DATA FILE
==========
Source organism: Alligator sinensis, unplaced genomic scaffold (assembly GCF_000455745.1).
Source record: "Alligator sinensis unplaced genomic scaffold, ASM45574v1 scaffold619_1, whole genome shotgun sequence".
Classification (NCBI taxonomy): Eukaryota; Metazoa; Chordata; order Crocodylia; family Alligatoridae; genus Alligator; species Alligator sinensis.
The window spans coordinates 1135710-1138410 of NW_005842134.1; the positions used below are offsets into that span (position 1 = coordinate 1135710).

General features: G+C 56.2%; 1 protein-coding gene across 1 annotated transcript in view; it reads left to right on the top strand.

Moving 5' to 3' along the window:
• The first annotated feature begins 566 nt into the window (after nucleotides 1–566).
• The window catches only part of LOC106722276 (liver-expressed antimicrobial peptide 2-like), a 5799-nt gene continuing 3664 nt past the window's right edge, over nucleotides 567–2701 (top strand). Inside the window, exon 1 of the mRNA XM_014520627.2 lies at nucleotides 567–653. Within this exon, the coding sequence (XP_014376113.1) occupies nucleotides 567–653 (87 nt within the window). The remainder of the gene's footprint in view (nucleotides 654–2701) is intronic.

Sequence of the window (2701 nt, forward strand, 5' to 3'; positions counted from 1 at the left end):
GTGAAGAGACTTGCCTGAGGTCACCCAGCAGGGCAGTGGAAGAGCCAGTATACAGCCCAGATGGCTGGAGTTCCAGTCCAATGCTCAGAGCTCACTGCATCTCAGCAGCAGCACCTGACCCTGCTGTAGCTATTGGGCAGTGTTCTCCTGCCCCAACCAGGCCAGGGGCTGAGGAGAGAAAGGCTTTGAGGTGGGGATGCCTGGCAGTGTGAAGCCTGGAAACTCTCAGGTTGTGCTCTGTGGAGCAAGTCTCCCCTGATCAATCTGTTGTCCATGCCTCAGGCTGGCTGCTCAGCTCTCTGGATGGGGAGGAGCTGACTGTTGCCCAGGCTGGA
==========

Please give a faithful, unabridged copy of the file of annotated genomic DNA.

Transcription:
Source organism: Alligator sinensis, unplaced genomic scaffold (assembly GCF_000455745.1).
Source record: "Alligator sinensis unplaced genomic scaffold, ASM45574v1 scaffold619_1, whole genome shotgun sequence".
Classification (NCBI taxonomy): Eukaryota; Metazoa; Chordata; order Crocodylia; family Alligatoridae; genus Alligator; species Alligator sinensis.
The window spans coordinates 1135710-1138410 of NW_005842134.1; the positions used below are offsets into that span (position 1 = coordinate 1135710).

General features: G+C 56.2%; 1 protein-coding gene across 1 annotated transcript in view; it reads left to right on the top strand.

Moving 5' to 3' along the window:
• The first annotated feature begins 566 nt into the window (after nucleotides 1–566).
• The window catches only part of LOC106722276 (liver-expressed antimicrobial peptide 2-like), a 5799-nt gene continuing 3664 nt past the window's right edge, over nucleotides 567–2701 (top strand). Inside the window, exon 1 of the mRNA XM_014520627.2 lies at nucleotides 567–653. Within this exon, the coding sequence (XP_014376113.1) occupies nucleotides 567–653 (87 nt within the window). The remainder of the gene's footprint in view (nucleotides 654–2701) is intronic.

Sequence of the window (2701 nt, forward strand, 5' to 3'; positions counted from 1 at the left end):
GTGAAGAGACTTGCCTGAGGTCACCCAGCAGGGCAGTGGAAGAGCCAGTATACAGCCCAGATGGCTGGAGTTCCAGTCCAATGCTCAGAGCTCACTGCATCTCAGCAGCAGCACCTGACCCTGCTGTAGCTATTGGGCAGTGTTCTCCTGCCCCAACCAGGCCAGGGGCTGAGGAGAGAAAGGCTTTGAGGTGGGGATGCCTGGCAGTGTGAAGCCTGGAAACTCTCAGGTTGTGCTCTGTGGAGCAAGTCTCCCCTGATCAATCTGTTGTCCATGCCTCAGGCTGGCTGCTCAGCTCTCTGGATGGGGAGGAGCTGACTGTTGCCCAGGCTGGA